A few minutes ago, House Speaker John Boehner faced the press following last night’s Plan B Implosion and declared that he does not think that the conservative rebellion was about him, and he does not fear losing his gavel. Majority Leader Eric Cantor was standing just feet away and, based on the angle provided by CNN, did not appear to be holding a dagger.
“No, I’m not,” Boehner said when asked if he was concerned about his speakership. “You’ve all heard me say this and I’ve told my colleagues this: If you do the right things every day for the right reasons, the right things will happen. Though we were not able to get the votes last night … I don’t think, they weren’t taking that out on me. They were dealing with the perception that someone might accuse them of raising taxes.”
Last night’s non-vote leaves the fiscal cliff negotiations in limbo, and Boehner said he would continue to work with President Barack Obama but gave no specifics about meetings or phone calls or plans. He said he needed more give from Obama and the Senate.
“We only run the House,” he said. “Democrats continue to run Washington.”
Deals are best done when all is quiet, so expect some behind-the-scenes movement over Christmas. Either that or we go skateboarding over the fiscal cliff, Homer Simpson-style. D’oh, indeed.
The scuttled “Plan B” avoided a tough vote for a lot of members, and even folks like Marietta U.S. Rep. Phil Gingrey appeared ready to stick their neck out for the Speaker. Tom Price of Roswell, rumored as a Speaker possibility if the vultures start circling over Boehner, was typically tight-lipped. When I saw him in the hallway two hours before the vote was scheduled he declared himself undecided. Emerging from the caucus meeting at which Boehner told his troops to go home, Price told Buzzfeed: “Put me in the no comment camp.”
There are several good “scene pieces” out there this morning about Boehner’s failure. We learned that he said the “Serenity Prayer” to his colleagues and Rep. Mike Kelly, a former football player and used car dealer from Western Pennsylvania, tried to buck up the troops with a locker room-style speech. Politico gives us this tidbit: “for the first time, GOP lawmakers privately told POLITICO Thursday night that there are questions about Boehner’s grip on power.”
For now, those sources remain anonymous and the challenge ethereal. For now.
AJC statehouse ace Kristina Torres has the details on how one incoming Georgia lawmaker is proposing to loosen gun laws in the coming year.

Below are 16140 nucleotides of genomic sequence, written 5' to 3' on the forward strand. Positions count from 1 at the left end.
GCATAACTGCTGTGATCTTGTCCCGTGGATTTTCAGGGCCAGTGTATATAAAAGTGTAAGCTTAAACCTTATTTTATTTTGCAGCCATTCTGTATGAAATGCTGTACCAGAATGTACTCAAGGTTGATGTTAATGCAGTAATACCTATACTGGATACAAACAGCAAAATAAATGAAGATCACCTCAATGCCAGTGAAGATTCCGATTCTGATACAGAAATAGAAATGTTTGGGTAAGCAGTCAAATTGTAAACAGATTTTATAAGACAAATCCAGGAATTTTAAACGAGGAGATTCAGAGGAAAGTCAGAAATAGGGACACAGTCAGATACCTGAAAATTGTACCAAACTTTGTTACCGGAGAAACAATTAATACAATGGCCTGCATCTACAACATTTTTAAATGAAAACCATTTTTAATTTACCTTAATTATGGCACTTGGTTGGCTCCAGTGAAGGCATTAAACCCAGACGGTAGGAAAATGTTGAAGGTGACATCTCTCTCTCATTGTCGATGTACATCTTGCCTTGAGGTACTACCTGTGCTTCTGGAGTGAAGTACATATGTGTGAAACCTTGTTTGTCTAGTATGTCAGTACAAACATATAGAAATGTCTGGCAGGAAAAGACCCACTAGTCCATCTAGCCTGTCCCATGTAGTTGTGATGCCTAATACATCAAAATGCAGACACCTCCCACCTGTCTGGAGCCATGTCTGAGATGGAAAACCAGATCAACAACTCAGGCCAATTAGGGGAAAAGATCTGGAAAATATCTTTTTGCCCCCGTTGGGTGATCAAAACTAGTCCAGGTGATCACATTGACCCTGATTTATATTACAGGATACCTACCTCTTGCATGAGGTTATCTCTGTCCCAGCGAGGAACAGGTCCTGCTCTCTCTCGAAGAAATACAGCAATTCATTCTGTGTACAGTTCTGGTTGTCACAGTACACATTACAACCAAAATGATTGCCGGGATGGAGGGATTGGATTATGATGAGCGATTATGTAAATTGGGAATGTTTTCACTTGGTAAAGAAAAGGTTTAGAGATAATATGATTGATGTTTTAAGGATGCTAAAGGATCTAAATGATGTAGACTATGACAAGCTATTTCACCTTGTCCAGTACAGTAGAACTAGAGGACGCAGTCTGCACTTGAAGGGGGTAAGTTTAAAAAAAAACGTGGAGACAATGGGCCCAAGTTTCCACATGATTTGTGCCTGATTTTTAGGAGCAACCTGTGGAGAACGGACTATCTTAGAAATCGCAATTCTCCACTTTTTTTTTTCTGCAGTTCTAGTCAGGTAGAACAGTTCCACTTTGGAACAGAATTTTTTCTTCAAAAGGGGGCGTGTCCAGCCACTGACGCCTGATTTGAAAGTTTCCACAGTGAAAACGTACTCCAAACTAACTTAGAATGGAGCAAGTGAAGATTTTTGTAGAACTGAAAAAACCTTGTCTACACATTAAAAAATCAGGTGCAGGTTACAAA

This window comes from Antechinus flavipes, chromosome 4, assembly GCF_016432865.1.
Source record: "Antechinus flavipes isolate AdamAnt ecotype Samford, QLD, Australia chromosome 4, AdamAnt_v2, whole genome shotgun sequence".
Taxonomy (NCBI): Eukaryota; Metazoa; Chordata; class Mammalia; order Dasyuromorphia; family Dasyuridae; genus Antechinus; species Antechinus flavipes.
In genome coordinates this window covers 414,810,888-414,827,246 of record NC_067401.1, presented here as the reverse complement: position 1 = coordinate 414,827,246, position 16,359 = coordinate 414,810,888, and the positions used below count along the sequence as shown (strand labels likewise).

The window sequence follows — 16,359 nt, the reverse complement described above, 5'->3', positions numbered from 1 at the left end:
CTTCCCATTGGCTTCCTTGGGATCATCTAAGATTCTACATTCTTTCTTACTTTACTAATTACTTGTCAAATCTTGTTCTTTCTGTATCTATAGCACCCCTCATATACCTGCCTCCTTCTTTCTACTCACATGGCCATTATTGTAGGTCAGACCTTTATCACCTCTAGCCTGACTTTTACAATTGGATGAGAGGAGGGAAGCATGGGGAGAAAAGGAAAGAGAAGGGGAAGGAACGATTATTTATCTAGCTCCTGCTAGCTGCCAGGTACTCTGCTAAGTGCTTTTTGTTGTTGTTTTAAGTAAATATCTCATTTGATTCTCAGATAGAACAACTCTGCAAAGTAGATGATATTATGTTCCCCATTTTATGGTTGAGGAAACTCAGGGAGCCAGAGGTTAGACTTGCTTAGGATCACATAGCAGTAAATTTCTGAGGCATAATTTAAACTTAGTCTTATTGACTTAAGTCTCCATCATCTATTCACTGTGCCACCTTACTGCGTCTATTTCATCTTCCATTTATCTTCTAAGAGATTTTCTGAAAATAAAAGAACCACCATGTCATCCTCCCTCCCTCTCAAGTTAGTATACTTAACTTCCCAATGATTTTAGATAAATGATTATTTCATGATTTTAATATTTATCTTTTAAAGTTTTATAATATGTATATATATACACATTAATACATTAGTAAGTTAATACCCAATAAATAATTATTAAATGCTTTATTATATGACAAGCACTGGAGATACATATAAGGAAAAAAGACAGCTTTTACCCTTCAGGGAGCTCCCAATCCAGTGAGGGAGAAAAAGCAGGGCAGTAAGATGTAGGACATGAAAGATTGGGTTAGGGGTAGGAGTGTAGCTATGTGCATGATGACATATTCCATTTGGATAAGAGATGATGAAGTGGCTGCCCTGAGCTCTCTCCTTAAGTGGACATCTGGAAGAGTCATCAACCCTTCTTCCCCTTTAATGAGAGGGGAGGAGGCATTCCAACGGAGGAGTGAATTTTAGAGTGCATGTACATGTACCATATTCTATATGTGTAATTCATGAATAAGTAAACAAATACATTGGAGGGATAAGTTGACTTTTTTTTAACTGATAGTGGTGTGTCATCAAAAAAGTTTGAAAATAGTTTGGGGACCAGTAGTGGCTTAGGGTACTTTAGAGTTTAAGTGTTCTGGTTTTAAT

State Rep.-elect Charles Gregory, who campaigned heavily on the Second Amendment and limited government power, filed four gun bills this week at the Capitol that would sweep away any restrictions on carrying firearms in Georgia — including on college campuses and in churches.
House Bills 26, 27, 28 and 29 would declare that “evil resides in the heart of the individual, not in material objects,” and would also bar the governor from suspending gun sales during an emergency.
It’s a splashy public entrance for Gregory in advance of the next legislative session, which starts Jan. 14. The bills, however, have not been vetted by leadership and are likely to go nowhere on their own. A spokesman for House Speaker David Ralston, R-Blue Ridge, said it would be inappropriate to comment on the issue while victims were still being buried in Newtown, Conn.
Former Georgia Democratic U.S. Sen. Max Cleland is speaking up on behalf of former colleague Chuck Hagel, who is getting a Susan Rice-style pre-nomination bashing from his foes before his rumored appointment as Secretary of Defense. From Politico’s Mike Allen:
MAX CLELAND, former U.S. Senator (now serving as Obama’s appointee as secretary of the American Battle Monuments Commission, which manages overseas military cemeteries), in a telephone interview with Playbook, on attacks on former Sen. Chuck Hagel: “It’s really a national disgrace. I could have a lot of profanity streaming towards those opponents, but I choose not to … It’s reminiscent of the attack against John Kerry by the Swift Boat crowd … It’s reminiscent of the attack against me in 2002 … Chuck has the wisdom of the battlefield, but also the wisdom of Washington. That’s the kind of guy I want to be the secretary of Defense.”
In other nomination news, word is leaking out that U.S. Sen. John Kerry will be your next Secretary of State. And therefore you can start your engines for another special election in Massachusetts and a possible Scott Brown comeback.
Soon-to-be-Sophomore U.S. Rep. Austin Scott, a Tifton Republican, landed himself a plum post for the new Congress: chair of the Agriculture subcommittee on Horticulture, Research, Biotechnology, and Foreign Agriculture. From the news release:
“I am pleased to have Congressman Scott serve as a Subcommittee Chairman. I look forward to working with him in this new leadership role as we work to ensure the health and vitality of production agriculture and rural economies,” said Chairman Frank D. Lucas of Oklahoma.
Rep. Austin Scott commented, “I am honored Chairman Lucas has chosen me to lead this important Subcommittee. Horticulture, research, and foreign agricultural relations have and will continue to play a large role in our country’s economic recovery. I look forward to working with my colleagues on the subcommittee to develop legislation that will continue to help our farming communities.”
- By Daniel Malloy, Political Insider